State superintendent says DPI budget proposal will include increases in mental health, special education funding | Local Education

Stanford Taylor State of Education (copy) (copy)

State Superintendent Carolyn Stanford Taylor giving the 2019 State of Education address at the Capitol building.

Scott Girard

As a difficult state budget season approaches, Wisconsin’s top education official announced she would propose adding money for school special education and mental health services for 2021-23.

State Superintendent Carolyn Stanford Taylor delivered her second annual State of Education address Thursday, speaking virtually via Wisconsin Eye.

“We are clear-eyed about the realities economic challenges will play in state budget decisions,” Stanford Taylor said. “However, it is my hope our leaders can and will continue to prioritize public education and the needs of our most vulnerable learners.”

Throughout her speech, Stanford Taylor praised educators for their work through the unexpected move to virtual learning in the spring and support of students through the summer. She also highlighted equity, a key theme of her 2019 speech, encouraging all educators to become an “agent of

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New Haven to reopen classrooms for some special education students

NEW HAVEN — The school district will reopen 11 special education classrooms for in-person learning despite the rest of the buildings remaining closed for the first 10 weeks of the semester.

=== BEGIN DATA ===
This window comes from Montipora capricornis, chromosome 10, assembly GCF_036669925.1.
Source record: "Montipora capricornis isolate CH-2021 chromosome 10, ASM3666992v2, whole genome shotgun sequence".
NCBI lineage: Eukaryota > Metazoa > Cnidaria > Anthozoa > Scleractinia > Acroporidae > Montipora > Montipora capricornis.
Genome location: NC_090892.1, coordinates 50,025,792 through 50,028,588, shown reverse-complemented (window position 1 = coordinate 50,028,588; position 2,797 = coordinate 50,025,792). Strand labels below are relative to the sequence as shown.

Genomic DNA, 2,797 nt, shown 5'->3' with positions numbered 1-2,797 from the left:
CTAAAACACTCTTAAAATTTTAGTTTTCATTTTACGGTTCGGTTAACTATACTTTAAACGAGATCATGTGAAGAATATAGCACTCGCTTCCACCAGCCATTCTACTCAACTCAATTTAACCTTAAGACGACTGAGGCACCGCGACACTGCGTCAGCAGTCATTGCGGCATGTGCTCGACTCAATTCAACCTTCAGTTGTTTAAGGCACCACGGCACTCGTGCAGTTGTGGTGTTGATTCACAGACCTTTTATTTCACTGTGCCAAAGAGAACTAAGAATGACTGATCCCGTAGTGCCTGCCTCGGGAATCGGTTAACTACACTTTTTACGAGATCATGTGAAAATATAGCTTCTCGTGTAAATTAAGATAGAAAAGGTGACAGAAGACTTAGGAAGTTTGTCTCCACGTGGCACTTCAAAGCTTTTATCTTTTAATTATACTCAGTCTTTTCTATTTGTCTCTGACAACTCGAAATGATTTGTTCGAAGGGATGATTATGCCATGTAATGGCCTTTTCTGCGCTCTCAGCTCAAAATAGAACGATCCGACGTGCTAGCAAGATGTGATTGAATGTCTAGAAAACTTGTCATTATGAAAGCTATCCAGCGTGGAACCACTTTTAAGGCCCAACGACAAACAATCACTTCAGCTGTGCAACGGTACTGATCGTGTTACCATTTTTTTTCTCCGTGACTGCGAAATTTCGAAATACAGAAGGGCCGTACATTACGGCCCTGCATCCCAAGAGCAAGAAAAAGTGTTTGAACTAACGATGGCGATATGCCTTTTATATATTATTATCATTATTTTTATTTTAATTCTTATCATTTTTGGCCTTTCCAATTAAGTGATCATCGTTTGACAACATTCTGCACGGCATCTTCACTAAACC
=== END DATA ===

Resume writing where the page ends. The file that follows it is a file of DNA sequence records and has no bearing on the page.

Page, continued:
The Board of Education’s vote to allow schools to reopen for 11 special education classrooms is a step toward loosening its directive to keep schools closed to prevent the spread of COVID-19.

Director of Student Services Typhanie Jackson appealed to the board for the change as the state mandates specific evaluations for special education students and the state Department of Education has not granted waivers, so

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Take This Survey to Voice Your Concerns About Military Special Education

From its first survey in 2020, the group Partners in PROMISE — Protect the Rights Of Military children In Special Education, was able to show that military special education families are struggling.

With the launch of its 2021 survey, which will remain open for submissions through Oct. 9, 2020, it aims to find evidence-based solutions and actionable data.

Founded in January 2020 by four mothers, Partners in PROMISE focuses on education and advocacy. It serves as the link between special needs families, the Defense Department, legislators and established military service organizations to work toward solutions to education problems.

“Partners in PROMISE was founded because we knew how powerful telling our personal stories would be. We are a storytelling organization, but we also want to do the right thing and validate the educational challenges that our military families with children with special needs face,” Founder and Executive Director Michelle Norman said

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